Metaphor of School - Part IV -
In this series on the metaphor of school, we are wrestling with the issue of how does school fit into society and how it contributes to the society itself. We’ve examined the idea or metaphor of school as “factory,” “prison,” and “academy,” and while there are some useful connections, each of these metaphors must be rejected in some degree. They just don’t sum up what school can and should be in the 20’th century.
There’s an appealing concept of school as “studio” or “bottega,” derived in part from the history and development of artist’s studios.
There’s something a tad bit fascinating about two connected ideas – that school is a place to try things out and fail – as all artists make mistakes, and the idea that a student is working with a “Master,” – and the instruction is passed down from generation to generation. Historically, this is derived from the guild approach of the Middle Ages where youngsters were trained as journeymen and then became masters when they had met the requirements set forth by the guild. It is perhaps ironic then that my electrician posts his invoices to me as a “Master Electrician,” signifying that he participated for an extended time as a journeyman before becoming the “Master Electrician.” We have lost the concept of apprenticeship as a value proposition – and this is true in teacher training as well.
While the word “bottega” has come to mean a fancy shop, or restaurant, it still retains the notion of a place where things are made – though today the things made often include fancy meals, fancy clothes, or fancy handbags. In the Renaissance, its meaning referred to an artistic production house, a place where students could learn the craft of the Master artist before opening a studio of his own. The bottega was perhaps more closely associated with a production house whereas a studio was a more individual establishment.
What fascinates me is that the idea and metaphor of “studio” and “bottega” imply that a student is learning some life skill, that he or she is under the watchful and guiding eye of a Master of the craft, and that some topics are reinforced and stressed. In some ways this approach seeks to “reinforce the strengths, and remediate the weaknesses.” Educationally, we have this debate without realizing it as we often seek to bring all students to the same level of proficiency on a set of standards. The studio/bottega approach to education would involve an assessment of student strengths, and then a plan to ensure that those strengths were amplified, while the student also worked on addressing the weaknesses.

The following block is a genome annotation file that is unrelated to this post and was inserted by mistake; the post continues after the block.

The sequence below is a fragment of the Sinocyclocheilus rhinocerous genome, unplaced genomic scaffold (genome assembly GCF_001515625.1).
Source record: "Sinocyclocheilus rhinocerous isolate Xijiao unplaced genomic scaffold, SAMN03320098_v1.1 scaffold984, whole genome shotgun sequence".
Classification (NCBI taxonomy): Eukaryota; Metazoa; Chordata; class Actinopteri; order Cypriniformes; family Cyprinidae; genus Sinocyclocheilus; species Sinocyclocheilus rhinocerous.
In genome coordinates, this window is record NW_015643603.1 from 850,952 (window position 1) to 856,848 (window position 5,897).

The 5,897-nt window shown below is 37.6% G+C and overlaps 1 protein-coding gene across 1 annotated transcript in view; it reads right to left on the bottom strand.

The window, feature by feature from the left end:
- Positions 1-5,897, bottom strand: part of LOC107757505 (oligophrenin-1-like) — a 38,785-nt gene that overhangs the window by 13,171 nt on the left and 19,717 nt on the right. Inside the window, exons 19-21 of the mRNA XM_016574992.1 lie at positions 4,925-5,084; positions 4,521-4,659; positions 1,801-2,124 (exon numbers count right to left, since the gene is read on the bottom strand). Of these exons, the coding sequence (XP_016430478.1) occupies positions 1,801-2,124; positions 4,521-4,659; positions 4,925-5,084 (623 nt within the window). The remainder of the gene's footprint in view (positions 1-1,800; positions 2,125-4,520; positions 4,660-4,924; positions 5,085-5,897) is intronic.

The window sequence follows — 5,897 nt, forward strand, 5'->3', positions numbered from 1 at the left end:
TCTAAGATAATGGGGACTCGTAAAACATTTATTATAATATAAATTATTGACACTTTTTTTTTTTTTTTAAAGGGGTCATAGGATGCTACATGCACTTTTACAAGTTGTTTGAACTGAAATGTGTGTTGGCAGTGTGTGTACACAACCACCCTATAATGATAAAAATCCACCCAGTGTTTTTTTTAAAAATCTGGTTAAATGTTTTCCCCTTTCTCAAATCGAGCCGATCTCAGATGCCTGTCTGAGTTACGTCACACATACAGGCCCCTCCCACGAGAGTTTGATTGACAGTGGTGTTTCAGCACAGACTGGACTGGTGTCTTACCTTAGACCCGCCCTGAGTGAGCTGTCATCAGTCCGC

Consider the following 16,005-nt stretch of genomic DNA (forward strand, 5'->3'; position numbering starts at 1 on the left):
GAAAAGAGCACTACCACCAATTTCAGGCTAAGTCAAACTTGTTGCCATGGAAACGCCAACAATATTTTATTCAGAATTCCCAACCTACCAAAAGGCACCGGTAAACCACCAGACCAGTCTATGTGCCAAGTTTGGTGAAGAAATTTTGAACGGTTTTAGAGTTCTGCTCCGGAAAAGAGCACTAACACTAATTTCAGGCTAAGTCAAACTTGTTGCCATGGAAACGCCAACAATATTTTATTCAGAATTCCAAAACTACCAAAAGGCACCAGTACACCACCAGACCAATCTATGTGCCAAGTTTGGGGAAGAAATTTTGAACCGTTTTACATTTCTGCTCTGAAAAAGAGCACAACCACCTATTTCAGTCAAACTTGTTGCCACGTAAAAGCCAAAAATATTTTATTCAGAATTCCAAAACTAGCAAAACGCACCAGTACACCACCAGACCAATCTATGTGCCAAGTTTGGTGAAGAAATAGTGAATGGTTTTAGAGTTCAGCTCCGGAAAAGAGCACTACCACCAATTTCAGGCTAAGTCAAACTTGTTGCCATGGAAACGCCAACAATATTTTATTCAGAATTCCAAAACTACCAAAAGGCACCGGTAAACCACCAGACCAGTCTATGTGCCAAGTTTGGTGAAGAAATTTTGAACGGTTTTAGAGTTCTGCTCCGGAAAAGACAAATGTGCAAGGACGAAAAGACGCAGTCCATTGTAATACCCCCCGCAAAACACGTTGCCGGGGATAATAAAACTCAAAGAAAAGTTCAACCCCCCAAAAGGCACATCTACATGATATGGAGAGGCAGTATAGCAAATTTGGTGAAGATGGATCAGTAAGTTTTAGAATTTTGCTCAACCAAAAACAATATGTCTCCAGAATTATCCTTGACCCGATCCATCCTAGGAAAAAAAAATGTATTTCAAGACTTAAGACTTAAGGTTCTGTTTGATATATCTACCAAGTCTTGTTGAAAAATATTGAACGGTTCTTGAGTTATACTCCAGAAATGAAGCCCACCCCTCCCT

For more information on the studio/bottega concept, see this website – [ http://www.artspace.com/magazine/art_101/art_market/the-evolution-of-the-artists-studio-52374 ]Evolution of the Artist’s Studio.
Would this systems work in contemporary American schools? In some ways it does already, and in some ways it can never work successfully. In school systems that have what we call “career and technical education,” the system is in fact in place; however much we don’t talk about it or place what used to be called “vocational” education within the historical metaphor of a studio or bottega.
And there are often times when a junior or senior in high school will participate in a “mentorship” program which sees her placed in some professional office or occupation for an extended period of time. Yet, not all students engage in this – most students simply participate in the standard classroom based instruction.
And, perhaps a mentorship or apprenticeship experience is not appropriate for all students. The more highly academic student might find another class more appropriate than a mentorship – though I think the skills in a mentorship often outweigh class room learning alone.
School as studio is a good metaphor. It’s worth consideration and reflection.